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TSQL LAB 2 - Writing Conditional WHERE Clauses

By Jacob Sebastian, (first published: 2008/02/27)

Introduction

Most of the times we need to apply a conditional WHERE clause in the queries/stored procedures that we write for reporting purposes. We need conditional WHERE because, we should apply the filter only if the user has specified a value in one or more filters.

There are different methods that people use to write queries that need conditional WHERE clauses. One approach that many people do is to write a dynamic query string and execute it. But there are other people who do not agree with creating dynamic queries. One of the reasons for not using dynamic queries is that, with dynamic queries we will not benefit from the cached execution plan. The intention of this post is not to favor any of those approaches. Instead, this post tries to look into various methods that we could use for writing conditional WHERE clauses.

This post does not present anything new. It just tries to review the approaches that most of us use often and summarize them for a quick reference. There are times when a dynamic query will give better performance than a static sql statement. Again, there are times where a dynamic sql statement is not prefereable. In this session we will look at a few different approaches.

Creating and Executing a Dynamic Query 

Let us look at a very simple stored procedure which creates a dynamic query based on the parameter values and executes it.

Note:
All the examples presented in this session uses the AdventureWorks sample database of SQL server 2005

/*

EXECUTE ProductSearch1 NULL

EXECUTE ProductSearch1 'AR'

*/

CREATE PROCEDURE ProductSearch1

(

    @ProductNumber VARCHAR(20)

)

AS

 

SET NOCOUNT ON

DECLARE @sql VARCHAR(MAX)

SET @sql = ' SELECT * FROM Production.Product '

 

IF @ProductNumber IS NOT NULL BEGIN

    SET @sql = @sql + ' WHERE ProductNumber LIKE ''' +   

        @ProductNumber + '%'''

END

 

-- use the print statement for debugging

-- PRINT @sql

 

EXEC(@sql)

One of the issues with this apparoach is the compile-time error checking. One needs to be very careful when modifying this type of queries. Some of the modifications might result in incorrect SQL query getting generated, which either had syntax errors or incorrect column names.

The query will become little more tricky when you have more than one parameters. The tricky part is about adding the WHERE clause. Here is a new version of the query.

/*

EXECUTE ProductSearch2 NULL, NULL, NULL

EXECUTE ProductSearch2 'CA', NULL, NULL

EXECUTE ProductSearch2 NULL, 'Black', NULL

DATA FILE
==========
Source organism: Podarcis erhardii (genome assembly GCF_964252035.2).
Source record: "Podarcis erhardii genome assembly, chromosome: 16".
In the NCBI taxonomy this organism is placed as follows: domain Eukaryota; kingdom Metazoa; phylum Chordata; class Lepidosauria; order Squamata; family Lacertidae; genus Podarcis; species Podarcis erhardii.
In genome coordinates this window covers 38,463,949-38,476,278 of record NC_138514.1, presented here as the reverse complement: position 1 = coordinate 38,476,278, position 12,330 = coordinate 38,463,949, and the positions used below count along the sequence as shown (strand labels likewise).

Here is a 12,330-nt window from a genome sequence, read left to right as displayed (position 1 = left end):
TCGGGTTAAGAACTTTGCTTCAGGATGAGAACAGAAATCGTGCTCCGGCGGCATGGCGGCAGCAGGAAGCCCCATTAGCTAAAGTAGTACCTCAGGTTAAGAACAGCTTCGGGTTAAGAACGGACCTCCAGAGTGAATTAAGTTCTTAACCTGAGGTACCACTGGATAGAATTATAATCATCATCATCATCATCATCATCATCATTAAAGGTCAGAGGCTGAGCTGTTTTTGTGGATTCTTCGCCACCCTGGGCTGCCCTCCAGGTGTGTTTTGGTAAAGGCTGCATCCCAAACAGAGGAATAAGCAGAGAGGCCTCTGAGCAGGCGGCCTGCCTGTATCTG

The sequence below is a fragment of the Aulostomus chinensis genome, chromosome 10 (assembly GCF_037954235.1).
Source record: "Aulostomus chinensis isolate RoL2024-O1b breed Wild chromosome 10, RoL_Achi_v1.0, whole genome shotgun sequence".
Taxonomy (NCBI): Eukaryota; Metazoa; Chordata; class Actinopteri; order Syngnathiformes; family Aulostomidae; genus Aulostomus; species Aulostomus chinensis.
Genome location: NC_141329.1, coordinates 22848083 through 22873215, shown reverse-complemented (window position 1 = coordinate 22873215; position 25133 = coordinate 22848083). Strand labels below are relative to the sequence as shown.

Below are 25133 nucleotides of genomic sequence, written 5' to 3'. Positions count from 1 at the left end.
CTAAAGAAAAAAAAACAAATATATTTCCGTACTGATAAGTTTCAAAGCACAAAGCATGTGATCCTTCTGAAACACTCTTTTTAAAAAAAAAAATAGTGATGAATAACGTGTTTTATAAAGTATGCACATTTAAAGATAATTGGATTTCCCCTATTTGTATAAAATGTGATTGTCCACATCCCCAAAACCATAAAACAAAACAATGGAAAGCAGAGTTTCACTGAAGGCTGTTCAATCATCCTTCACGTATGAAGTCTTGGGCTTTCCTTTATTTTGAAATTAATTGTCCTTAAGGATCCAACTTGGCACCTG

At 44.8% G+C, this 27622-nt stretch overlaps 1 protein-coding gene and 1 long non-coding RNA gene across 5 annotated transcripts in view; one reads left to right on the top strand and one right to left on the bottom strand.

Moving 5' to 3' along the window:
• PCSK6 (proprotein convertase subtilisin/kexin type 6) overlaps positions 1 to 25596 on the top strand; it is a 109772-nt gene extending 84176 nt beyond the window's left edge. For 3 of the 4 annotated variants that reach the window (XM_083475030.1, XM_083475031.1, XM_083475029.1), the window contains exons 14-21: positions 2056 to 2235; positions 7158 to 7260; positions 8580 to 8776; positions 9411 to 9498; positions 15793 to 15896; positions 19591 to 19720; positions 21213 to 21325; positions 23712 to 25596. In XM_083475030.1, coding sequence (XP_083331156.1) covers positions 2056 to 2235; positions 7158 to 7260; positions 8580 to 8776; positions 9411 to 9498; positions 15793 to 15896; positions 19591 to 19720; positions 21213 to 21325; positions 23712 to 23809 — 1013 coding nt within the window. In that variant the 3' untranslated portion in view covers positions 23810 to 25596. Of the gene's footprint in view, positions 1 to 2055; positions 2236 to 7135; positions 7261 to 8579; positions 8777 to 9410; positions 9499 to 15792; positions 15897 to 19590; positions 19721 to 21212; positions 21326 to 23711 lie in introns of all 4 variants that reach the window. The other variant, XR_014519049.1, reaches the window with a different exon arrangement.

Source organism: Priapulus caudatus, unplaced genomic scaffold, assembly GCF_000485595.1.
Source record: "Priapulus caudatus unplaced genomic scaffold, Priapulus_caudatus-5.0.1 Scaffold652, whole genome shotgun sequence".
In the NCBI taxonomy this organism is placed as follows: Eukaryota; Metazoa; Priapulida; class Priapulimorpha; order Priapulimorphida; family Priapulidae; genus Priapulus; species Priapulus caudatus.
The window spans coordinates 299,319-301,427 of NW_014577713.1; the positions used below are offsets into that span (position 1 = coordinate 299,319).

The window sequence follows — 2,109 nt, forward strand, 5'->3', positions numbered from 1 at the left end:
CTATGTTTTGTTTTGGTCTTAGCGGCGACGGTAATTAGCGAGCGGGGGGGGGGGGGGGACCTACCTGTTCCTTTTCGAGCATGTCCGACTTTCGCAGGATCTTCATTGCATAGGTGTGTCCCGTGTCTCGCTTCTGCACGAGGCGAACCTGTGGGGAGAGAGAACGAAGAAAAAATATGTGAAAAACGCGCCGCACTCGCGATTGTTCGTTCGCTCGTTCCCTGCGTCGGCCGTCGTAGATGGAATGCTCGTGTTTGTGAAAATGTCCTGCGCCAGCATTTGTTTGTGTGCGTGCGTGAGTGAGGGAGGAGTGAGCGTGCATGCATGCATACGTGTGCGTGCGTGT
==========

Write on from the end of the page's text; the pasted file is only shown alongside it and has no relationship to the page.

EXECUTE ProductSearch2 NULL, NULL, 375

EXECUTE ProductSearch2 'CA', 'Black', NULL

EXECUTE ProductSearch2 'CA', 'Black', 375

*/

CREATE PROCEDURE ProductSearch2

(

    @ProductNumber VARCHAR(20),

    @Color VARCHAR(10),

    @ReOrderPoint INT

)

AS

 

SET NOCOUNT ON

DECLARE @sql VARCHAR(MAX)

SET @sql = ' SELECT * FROM Production.Product '

 

-- We should add the WHERE clause if at least one parameter

-- is non-null

IF @ProductNumber IS NOT NULL

    OR @Color IS NOT NULL

    OR @ReOrderPoint IS NOT NULL

BEGIN

    SET @sql = @sql + ' WHERE '

END

 

IF @ProductNumber IS NOT NULL BEGIN

    SET @sql = @sql + ' ProductNumber LIKE '''

        + @ProductNumber + '%'''

END

 

-- Decision for adding an 'AND' operator

-- is also tricky

IF @Color IS NOT NULL BEGIN

    IF @ProductNumber IS NOT NULL

        SET @sql = @sql + ' AND '

 

    SET @sql = @sql + ' Color LIKE '''

        + @Color + '%'''

END

 

IF @ReOrderPoint IS NOT NULL BEGIN

    IF @ProductNumber IS NOT NULL OR @Color IS NOT NULL

        SET @sql = @sql + ' AND '

 

    SET @sql = @sql + ' ReorderPoint = ' +

        CAST(@ReOrderPoint AS VARCHAR)

END

-- use the print statement for debugging

--PRINT @sql

 

EXEC(@sql)

 Have a closer look at the code. The code has grown complex. There are a few tricky conditions. First of all, the decision to include a WHERE clause or not. The next problem is the decision to use an 'AND' operator or not. There will be cases when we forget to add a space in front of the operators. For example, some times we might write SET @sql = @sql + 'AND ' instead of  SET @sql = @sql + ' AND '. It is always a good practice to leave a leading and trailing space along with all operators.

If we have more parameters, the code like the one given above, can grow too complex. I have seen an alternate way of writing such queries. Here is another version of the same query.

/*

EXECUTE ProductSearch3 NULL, NULL, NULL

EXECUTE ProductSearch3 'CA', NULL, NULL

EXECUTE ProductSearch3 NULL, 'Black', NULL

EXECUTE ProductSearch3 NULL, NULL, 375

EXECUTE ProductSearch3 'CA', 'Black', NULL

EXECUTE ProductSearch3 'CA', 'Black', 375

*/

CREATE PROCEDURE ProductSearch3

(

    @ProductNumber VARCHAR(20),

    @Color VARCHAR(10),

    @ReOrderPoint INT

)

AS

 

SET NOCOUNT ON

DECLARE @sql VARCHAR(MAX)

DECLARE @where VARCHAR(MAX)

 

-- build the WHERE clause

SET @where = ''

IF @ProductNumber IS NOT NULL BEGIN

    SET @where = ' ProductNumber LIKE '''

        + @ProductNumber + '%'''

END